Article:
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Colorado city OKs broadband plan despite opposition from internet providers

fiber optic, computing
Voters in Fort Collins, Colorado have approved a proposal for a citywide municipal broadband service. When unofficial returns came in during the early hours of this morning, the measure was seen to pass with a 57.15 percent share of the vote.

Fort Collins is proposing the construction of a fiber optic network that will provide the entire city and the area it’s likely to expand into over the coming years with gigabit-per-second upload and download speeds. Pricing estimates for residential customers stand at $70 per month for 1gbps, and $50 per month for 50mbps.

The proposal offers some flexibility in terms of how Fort Collins might go about establishing the network. The council will be able to set up its own dedicated utility company, but there’s also scope for a partnership with an existing organization. Later this month, a session will be held to establish the next steps that need to be taken.

Not everyone is enthused about the idea of the city council fostering municipal broadband. A group known as Priorities First Fort Collins spent $451,564 on its campaign to oppose the idea – by contrast the Fort Collins Broadband Committee only reported spending $9,250 on its campaign to support the proposal.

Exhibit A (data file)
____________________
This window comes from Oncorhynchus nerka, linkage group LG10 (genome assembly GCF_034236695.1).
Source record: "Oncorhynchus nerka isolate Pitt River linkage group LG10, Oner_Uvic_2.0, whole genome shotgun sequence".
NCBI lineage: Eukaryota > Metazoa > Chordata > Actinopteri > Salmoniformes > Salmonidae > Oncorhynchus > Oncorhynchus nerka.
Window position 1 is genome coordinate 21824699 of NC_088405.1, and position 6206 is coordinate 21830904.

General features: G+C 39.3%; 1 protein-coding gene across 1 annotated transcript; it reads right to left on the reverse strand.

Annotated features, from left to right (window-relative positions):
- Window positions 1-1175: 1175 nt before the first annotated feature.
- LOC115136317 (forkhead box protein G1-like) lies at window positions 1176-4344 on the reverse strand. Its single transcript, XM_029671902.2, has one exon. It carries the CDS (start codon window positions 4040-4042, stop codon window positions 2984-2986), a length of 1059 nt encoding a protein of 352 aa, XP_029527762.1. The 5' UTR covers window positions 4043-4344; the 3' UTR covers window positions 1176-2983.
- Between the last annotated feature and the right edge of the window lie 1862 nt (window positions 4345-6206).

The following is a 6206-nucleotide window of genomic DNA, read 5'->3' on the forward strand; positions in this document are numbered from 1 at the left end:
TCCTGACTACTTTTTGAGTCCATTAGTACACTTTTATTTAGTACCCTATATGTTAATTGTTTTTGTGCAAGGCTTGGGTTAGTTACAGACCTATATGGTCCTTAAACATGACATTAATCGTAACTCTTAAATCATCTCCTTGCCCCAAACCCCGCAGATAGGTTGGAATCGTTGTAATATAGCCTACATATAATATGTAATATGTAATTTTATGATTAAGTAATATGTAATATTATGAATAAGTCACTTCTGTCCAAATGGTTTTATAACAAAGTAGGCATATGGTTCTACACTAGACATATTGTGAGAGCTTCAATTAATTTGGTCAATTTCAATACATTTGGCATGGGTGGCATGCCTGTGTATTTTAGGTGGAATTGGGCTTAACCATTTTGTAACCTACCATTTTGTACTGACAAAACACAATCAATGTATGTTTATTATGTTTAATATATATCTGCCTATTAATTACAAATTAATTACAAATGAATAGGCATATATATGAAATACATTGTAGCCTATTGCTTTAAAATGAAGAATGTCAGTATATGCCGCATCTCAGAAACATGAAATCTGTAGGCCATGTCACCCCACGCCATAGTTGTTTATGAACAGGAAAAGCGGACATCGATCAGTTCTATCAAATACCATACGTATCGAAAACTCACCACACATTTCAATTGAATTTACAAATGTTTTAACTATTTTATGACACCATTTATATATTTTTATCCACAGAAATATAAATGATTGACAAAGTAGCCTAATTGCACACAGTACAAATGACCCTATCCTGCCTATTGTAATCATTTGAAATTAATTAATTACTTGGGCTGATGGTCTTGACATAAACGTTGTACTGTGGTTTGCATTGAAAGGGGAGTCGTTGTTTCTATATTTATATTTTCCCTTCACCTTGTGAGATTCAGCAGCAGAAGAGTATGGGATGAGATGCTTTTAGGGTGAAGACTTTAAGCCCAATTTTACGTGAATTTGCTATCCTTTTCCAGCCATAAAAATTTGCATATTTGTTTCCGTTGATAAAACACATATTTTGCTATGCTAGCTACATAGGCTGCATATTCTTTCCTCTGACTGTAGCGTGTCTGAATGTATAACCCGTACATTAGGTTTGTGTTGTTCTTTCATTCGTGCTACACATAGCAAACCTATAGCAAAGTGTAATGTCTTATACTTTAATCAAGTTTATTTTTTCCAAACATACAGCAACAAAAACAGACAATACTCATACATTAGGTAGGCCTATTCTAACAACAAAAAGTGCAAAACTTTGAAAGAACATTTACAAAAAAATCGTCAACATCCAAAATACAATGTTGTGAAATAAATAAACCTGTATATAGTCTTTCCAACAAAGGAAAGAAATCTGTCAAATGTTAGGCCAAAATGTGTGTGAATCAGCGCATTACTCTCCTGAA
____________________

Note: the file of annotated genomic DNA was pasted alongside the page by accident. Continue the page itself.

““I was very encouraged with the passage today, and particularly with the headwinds of incumbents trying to misinform the electorate,” commented Mayor Wade Troxell, according to a report from The Coloradoan. “And also, I was very disappointed in the [Fort Collins Area Chamber of Commerce] playing an active role in misinformation.”

It should come as no surprise that internet service providers played a key role in what Troxell characterized as a “misinformation” campaign. CenturyLink is a member of the Chamber of Commerce, and Comcast contributed funds to the campaign run by Priorities First, according to a report from Ars Technica.

On the face of it, making broadband available to all residents seems like a no-brainer, but it’s the idea of pitting the government against private providers that some can’t agree with. There are concerns that putting these powers in the hands of the council will make it more difficult for commercial companies to compete, which could ultimately result in higher prices.

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Brad Jones
Brad is an English-born writer currently splitting his time between Edinburgh and Pennsylvania. You can find him on Twitter…
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